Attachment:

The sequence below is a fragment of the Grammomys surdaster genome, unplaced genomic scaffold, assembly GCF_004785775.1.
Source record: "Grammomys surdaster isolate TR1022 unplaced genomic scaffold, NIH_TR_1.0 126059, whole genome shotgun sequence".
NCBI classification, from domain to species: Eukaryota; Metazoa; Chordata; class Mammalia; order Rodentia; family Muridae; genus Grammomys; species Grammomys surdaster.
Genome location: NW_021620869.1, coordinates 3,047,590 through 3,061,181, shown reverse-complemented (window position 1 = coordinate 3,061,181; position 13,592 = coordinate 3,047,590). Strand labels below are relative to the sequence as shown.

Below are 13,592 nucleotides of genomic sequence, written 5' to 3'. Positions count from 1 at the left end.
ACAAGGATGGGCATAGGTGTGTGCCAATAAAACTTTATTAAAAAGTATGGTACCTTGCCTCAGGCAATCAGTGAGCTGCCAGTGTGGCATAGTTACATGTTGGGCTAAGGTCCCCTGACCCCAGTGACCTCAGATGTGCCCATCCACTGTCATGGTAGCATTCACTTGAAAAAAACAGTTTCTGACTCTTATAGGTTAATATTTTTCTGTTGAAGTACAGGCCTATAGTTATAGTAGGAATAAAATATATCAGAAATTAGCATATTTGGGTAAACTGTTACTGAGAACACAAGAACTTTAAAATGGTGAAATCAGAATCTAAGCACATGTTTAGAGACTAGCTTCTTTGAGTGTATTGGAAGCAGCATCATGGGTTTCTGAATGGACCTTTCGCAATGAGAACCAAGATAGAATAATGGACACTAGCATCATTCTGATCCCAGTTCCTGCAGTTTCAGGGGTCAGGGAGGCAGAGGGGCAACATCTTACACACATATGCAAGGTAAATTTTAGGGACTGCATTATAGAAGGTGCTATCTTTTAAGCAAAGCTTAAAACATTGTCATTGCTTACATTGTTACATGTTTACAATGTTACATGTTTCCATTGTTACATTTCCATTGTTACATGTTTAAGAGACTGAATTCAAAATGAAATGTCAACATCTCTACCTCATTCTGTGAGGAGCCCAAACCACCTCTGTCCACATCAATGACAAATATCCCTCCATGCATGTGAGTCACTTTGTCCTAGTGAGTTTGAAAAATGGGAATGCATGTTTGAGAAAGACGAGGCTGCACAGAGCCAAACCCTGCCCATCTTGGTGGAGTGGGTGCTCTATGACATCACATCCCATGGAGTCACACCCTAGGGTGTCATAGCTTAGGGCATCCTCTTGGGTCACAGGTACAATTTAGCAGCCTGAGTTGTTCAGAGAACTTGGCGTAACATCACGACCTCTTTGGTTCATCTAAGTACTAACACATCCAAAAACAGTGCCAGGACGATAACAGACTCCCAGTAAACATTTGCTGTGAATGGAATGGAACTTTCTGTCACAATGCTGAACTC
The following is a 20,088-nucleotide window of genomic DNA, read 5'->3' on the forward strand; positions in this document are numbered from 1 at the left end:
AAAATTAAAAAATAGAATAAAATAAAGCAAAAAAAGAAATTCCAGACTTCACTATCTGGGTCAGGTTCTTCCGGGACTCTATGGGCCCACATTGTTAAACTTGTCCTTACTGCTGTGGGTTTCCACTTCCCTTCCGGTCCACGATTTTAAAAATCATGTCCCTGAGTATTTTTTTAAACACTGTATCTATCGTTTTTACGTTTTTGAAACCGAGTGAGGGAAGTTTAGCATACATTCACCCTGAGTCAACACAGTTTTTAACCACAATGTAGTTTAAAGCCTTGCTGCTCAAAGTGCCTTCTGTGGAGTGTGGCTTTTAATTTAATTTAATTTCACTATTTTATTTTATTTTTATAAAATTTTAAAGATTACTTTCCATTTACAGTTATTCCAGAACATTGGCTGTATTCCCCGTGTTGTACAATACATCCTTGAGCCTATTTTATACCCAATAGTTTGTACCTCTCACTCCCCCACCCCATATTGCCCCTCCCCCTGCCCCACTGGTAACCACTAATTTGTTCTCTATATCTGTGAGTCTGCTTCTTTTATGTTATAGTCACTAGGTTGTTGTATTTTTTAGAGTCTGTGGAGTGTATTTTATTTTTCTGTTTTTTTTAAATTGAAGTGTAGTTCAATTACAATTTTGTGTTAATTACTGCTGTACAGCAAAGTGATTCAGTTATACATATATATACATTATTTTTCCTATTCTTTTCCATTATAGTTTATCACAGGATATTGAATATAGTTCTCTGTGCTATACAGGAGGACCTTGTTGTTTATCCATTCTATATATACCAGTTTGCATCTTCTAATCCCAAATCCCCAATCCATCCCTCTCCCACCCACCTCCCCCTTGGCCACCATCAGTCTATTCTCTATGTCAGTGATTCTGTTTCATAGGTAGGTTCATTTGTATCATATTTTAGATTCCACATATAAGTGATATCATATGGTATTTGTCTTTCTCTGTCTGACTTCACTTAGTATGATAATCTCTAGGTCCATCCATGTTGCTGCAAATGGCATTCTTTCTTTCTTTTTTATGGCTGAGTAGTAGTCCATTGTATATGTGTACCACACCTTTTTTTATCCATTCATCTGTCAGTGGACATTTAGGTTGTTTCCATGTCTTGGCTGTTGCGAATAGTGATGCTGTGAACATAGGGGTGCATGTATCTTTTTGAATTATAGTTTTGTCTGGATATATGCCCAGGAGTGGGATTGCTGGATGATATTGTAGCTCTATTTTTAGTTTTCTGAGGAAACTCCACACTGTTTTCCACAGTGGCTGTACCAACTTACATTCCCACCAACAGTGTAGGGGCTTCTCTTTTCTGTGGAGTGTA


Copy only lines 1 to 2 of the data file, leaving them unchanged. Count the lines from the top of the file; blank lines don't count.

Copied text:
The sequence below is a fragment of the Grammomys surdaster genome, unplaced genomic scaffold, assembly GCF_004785775.1.
Source record: "Grammomys surdaster isolate TR1022 unplaced genomic scaffold, NIH_TR_1.0 126059, whole genome shotgun sequence".